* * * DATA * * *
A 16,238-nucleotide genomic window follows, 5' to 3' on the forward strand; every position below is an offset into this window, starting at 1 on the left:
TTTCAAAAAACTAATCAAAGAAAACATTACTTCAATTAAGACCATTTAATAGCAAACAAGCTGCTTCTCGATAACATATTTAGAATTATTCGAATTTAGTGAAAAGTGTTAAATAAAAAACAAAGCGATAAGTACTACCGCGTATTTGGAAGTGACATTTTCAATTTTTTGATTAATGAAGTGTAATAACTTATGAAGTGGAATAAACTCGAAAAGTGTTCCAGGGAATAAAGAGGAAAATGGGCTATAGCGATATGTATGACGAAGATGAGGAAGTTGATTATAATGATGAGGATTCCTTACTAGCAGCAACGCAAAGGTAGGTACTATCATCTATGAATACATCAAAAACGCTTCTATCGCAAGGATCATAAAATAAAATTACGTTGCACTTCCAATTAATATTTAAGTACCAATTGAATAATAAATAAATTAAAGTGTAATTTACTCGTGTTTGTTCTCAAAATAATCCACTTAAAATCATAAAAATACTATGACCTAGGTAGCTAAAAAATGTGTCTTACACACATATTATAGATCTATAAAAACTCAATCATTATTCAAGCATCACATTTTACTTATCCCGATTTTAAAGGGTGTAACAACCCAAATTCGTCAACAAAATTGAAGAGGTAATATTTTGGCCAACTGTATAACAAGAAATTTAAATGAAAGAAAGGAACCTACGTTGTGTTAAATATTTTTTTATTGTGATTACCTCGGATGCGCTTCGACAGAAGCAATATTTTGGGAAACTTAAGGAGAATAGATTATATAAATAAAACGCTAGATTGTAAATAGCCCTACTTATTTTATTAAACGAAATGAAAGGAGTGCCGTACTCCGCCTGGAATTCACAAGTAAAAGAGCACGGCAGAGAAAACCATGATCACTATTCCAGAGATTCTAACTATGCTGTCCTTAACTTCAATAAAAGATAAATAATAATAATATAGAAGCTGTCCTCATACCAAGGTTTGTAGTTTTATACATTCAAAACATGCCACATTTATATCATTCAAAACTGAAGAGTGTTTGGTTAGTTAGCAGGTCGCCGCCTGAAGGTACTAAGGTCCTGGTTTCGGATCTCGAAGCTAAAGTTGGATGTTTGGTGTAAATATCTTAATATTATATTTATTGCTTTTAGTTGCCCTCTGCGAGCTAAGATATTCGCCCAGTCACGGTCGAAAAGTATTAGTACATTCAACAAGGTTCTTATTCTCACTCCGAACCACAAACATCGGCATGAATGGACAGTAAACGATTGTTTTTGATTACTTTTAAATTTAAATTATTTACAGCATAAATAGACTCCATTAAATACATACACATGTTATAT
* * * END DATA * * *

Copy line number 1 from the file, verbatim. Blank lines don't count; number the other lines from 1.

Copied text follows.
A 16,238-nucleotide genomic window follows, 5' to 3' on the forward strand; every position below is an offset into this window, starting at 1 on the left: